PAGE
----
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I'm having large CT rawdata files which can exceed the size of 20 to 30GB maximum. For most of our current computers in the department we have only 3GB maximum. But for processing the data we need to go through all the available data. Of course we could do this by sequentially going through the data via the read and write functions. But it's sometimes necessary to keep some data in memory.

Currently I have my own memory management where I created a so called MappableObject. Each rawdatafile contains, say 20000 structs each showing different data. Each MappableObject refers to a location in the file.

In C# I created a somewhat partially working mechanism which automatically mps and unmaps the data if necessary. From years ago I know the MemoryMappedFiles, but in .NET 3.5 I refused to use it because I knew in .NET 4.0 it will be available natively.

So today I have tried the MemoryMappedFiles and found out that it is not possible to allocate as much memory a need. If I have a 32bit system, and I want to allocate 20GB it doesn't work due to exceeding the size of the logical address space. This is somehow clear to me.

But is there a way to process such large files as I have? What other chances do I have? How do you guys solve such things?

Thanks Martin

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4 Answers 4

Only limitation i'm aware of is the size of the largest view of a file you can map which is limited by address space. A memory mapped file can be larger than address space. Windows needs to map a file view in a contiguous chunk of your process's address space, so the size of the largest mapping equals the size of the largest free chunk of address space. The only limit on total file size is imposed by the file system itself.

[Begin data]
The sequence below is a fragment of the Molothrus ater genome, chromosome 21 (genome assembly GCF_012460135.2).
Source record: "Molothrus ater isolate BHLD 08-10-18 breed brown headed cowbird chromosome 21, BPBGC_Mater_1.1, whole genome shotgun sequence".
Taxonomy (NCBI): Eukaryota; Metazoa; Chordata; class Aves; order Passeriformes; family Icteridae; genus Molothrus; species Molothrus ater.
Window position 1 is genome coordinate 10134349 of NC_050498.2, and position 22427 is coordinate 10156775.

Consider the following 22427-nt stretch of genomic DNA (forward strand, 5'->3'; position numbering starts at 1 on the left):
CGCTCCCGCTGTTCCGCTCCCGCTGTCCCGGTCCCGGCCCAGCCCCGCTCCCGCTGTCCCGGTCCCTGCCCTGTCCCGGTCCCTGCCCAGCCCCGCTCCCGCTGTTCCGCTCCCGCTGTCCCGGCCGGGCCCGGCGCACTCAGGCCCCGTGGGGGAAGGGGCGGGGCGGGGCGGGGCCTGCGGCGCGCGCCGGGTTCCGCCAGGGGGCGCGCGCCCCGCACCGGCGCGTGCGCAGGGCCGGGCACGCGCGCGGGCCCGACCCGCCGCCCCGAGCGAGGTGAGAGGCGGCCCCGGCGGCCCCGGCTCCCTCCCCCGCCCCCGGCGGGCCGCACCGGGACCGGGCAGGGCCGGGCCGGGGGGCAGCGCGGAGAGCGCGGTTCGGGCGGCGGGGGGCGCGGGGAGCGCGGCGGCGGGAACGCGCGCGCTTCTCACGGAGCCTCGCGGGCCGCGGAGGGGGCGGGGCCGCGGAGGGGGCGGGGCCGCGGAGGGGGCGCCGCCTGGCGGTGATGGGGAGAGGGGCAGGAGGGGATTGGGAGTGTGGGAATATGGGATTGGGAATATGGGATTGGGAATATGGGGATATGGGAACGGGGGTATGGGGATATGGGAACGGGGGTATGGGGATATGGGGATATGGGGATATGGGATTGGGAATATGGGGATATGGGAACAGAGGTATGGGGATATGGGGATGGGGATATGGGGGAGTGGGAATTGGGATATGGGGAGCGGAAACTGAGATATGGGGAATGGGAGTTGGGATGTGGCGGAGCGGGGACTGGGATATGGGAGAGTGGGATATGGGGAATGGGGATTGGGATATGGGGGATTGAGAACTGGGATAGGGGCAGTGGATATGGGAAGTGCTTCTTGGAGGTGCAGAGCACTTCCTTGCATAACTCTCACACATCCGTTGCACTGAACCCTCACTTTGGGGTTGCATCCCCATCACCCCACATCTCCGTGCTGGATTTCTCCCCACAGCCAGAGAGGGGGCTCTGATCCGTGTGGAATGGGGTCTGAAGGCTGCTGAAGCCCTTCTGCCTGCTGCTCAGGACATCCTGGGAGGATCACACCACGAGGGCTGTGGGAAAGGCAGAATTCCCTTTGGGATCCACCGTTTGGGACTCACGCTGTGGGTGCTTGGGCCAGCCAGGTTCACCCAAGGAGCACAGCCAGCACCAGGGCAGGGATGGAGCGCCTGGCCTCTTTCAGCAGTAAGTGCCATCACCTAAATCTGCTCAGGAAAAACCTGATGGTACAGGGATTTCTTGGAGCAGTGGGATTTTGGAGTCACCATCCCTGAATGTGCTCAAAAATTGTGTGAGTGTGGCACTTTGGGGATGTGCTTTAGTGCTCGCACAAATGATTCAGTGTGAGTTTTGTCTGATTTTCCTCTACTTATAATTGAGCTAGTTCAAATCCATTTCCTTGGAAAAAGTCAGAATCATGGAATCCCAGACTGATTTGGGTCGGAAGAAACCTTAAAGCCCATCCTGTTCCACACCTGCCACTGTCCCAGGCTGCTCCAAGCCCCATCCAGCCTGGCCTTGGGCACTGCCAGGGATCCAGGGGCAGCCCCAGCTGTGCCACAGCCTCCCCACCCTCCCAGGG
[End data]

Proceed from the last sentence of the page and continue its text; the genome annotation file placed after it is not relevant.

Take a look at this article: Working with Large Memory-Mapped Files

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You can still sequentially read through the file, you just can't store more than 2GB of data in memory.

You can map blocks of the file at a time, preferably blocks that are multiples of your struct.

eg. File is 32GB. Memory map 32MB of the file at a time and parse it. Once you hit the end of those 32MB, map the next 32MB of the file and continue until you've reached the end of the file.

I'm not sure what the optimal mapping size is, but this is an example of how it may be done.

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"Memory mapped", you can't map 20 gigabytes into a 2 gigabyte virtual address space. Getting 500 MB on a 32-bit operating system is tricky. Beware that it is not a good solution unless you need heavy random access to the file data. Which ought to be difficult when you have to partition the views. Sequential access through a regular file is unbeatable with very modest memory usage. Also beware the cost of marshaling the data from the MMF, you're still paying for the copy of the managed struct or the marshaling cost.

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This is a good advice I have to think of. In fact in most of the cases I can run through the data sequentially. But there are also many situations where I need to have a random access. When I need what is from a framework side of view completely unpredictable to me. –  msedi Apr 1 '11 at 21:00

You are both right. What I tried first is to use a memorymappedfile without a file. There it doesn't work. If I have an existing file. I can map as much memory I want. The reason why I wanted to use MemoryMappedFiles without having a real existing file is that it should delete automatically when the stream gets disposed. This is not supported by the MemoryMappedFile.

What I saw now is that I can do the following to get the expected result:

       // Create the stream
        FileStream stream = new FileStream(
            "D:\\test.dat", 
            FileMode.Create, 
            FileAccess.ReadWrite, 
            FileShare.ReadWrite, 
            8, 
            FileOptions.DeleteOnClose // This is the necessary part for me.
            );

        // Create a file mapping
        MemoryMappedFile x = MemoryMappedFile.CreateFromFile(
            stream,
            "File1", 
            10000000000, 
            MemoryMappedFileAccess.ReadWrite, 
            new MemoryMappedFileSecurity(),
            System.IO.HandleInheritability.None, 
            false
            );

        // Dispose the stream, using the FileOptions.DeleteOnClose the file is gone now
        stream.Dispose();

At least when looking at the first result it looks fine fore me.

Thank you.

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